“BEING locked up is an inevitable part of our long, exhausting path to democracy,” wrote 21-year-old activist Joshua Wong in September. “Our bodies are held captive, but our pursuit of freedom cannot be contained.”
Jailed in August, the pro-democracy student leader is now writing a series of blog posts on the Guardian throughout his period of imprisonment in the semi-autonomous Chinese city-state of Hong Kong.
The second of his regular pieces was published on Sunday – days after he was released from Pik Uk correctional institution on bail – entitled “A brief taste of freedom reminds me to never stop fighting for Hong Kong”.
Last Tuesday, Hong Kong’s highest court granted bail pending an appeal over Wong and fellow activist Nathan Law’s jail terms for unlawful assembly linked to mass protests in 2014.
Along with Alex Chow, they were sentenced for their role in the Chinese ruled city’s democracy movement, coming as a blow to the youth-led push for universal suffrage and prompting accusations of political interference.
In the article, Wong described his daily routine in prison as entailing “marching exercises, vocational training, housekeeping chores” and various classes. He described it as a “dull and miserable” experience forcing “individuals to blindly obey.”
“Every little thing I had to do had been designed to impede the free spirit. I had no liberty to take even the smallest decisions.”
Hong Kong has been governed under a “one country, two systems” formula since its return from British to Chinese rule in 1997, allowing freedoms not enjoyed on mainland China that include an independent judiciary.
Wong, Chow and Law lead the largely peaceful “Umbrella Movement” that blocked major roads for 79 days in 2014, demanding Beijing grant Hong Kong full democracy.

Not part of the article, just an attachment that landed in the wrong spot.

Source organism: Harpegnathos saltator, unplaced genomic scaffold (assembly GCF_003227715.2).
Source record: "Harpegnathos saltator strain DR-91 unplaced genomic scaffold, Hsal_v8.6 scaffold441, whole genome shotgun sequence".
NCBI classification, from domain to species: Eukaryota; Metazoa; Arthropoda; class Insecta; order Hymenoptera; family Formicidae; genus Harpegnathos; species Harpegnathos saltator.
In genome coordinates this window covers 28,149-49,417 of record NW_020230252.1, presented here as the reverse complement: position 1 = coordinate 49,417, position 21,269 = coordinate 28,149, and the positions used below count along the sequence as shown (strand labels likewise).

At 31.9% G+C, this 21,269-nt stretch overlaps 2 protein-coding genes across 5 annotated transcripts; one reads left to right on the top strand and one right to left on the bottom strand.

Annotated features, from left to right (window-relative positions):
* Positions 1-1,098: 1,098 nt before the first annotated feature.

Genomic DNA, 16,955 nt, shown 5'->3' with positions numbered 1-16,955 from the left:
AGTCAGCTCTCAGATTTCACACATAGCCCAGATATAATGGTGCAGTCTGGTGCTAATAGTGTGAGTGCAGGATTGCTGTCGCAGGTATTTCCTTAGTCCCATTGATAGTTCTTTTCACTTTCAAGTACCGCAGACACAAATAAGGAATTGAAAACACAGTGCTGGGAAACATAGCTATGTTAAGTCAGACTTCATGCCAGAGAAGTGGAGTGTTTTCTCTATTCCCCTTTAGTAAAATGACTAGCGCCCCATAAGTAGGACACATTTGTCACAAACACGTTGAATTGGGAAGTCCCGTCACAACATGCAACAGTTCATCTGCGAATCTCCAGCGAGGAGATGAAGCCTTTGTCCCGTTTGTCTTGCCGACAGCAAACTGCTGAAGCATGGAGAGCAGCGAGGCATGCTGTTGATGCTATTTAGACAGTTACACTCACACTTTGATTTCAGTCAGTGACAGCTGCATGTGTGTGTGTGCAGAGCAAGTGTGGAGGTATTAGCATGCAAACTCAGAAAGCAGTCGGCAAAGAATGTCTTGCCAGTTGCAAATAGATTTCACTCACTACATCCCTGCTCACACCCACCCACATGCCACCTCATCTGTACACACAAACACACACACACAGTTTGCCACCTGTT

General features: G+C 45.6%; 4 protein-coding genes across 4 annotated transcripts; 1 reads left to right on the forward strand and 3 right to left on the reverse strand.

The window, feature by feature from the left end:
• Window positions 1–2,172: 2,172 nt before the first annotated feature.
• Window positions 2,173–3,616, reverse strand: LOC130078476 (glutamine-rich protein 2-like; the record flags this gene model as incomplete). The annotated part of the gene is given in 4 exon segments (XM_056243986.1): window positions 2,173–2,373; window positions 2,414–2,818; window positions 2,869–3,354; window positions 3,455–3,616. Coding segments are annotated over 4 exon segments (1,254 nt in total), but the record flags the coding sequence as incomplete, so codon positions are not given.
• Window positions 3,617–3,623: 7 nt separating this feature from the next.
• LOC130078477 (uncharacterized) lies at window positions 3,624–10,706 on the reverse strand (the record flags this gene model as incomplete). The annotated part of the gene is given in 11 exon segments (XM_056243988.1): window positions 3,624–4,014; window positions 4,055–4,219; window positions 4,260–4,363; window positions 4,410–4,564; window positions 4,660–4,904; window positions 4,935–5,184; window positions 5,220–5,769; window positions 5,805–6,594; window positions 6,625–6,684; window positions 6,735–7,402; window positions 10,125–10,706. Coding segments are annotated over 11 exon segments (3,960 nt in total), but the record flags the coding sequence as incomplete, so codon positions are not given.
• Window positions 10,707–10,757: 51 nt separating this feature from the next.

“I’ve been spending most of my time meditating on those weeks that we spent camped out on the streets of Hong Kong,” he wrote on Sunday. “These massive sit-ins actually began not in 2014 but back in 1984, when Martin Lee and his companions started calling for democracy.”
Tens of thousands of Hong Kongers marched in protest against President Xi Jinping’s visit to Hong Kong in July, during which he oversaw the swearing-in of the city’s first female leader Carrie Lam.
“I’ve spent the past six years constantly on the front line of Hong Kong’s youth democracy struggle,” wrote Wong on Sunday. “I expect to spend much of the rest of my seventh year of activism behind bars, removed from my day-to-day duties.”
He doesn’t appear to be a fan of all the attention he personally is getting either.
It’s uncomfortable that I serve the least time but get the most coverage. Don’t focus on the one identified as hero.https://t.co/77tyjGBEI3
— Joshua Wong 黃之鋒 😷 (@joshuawongcf) October 31, 2017
In his first piece for the Guardian from jail in September, Wong asserted: “Despite these difficulties, I remain proud of my commitment to the umbrella movement, which was born exactly three years ago today.”
A Court of Final Appeal hearing is scheduled to be held on Nov 7 to consider the trio’s applications for appeal. The next legal steps will likely be scrutinised closely, with the jailings having shaken confidence in Hong Kong’s vaunted rule of law.
“It’s highly likely that I’ll have to return to prison before too long since I’ve been found guilty of other charges related to the umbrella movement,” wrote Wong. “But the temporary freedom I am now enjoying serves as a small reminder not to give up the battle for greater, everlasting freedoms.”
This article was originally published on our sister website Asian Correspondent.
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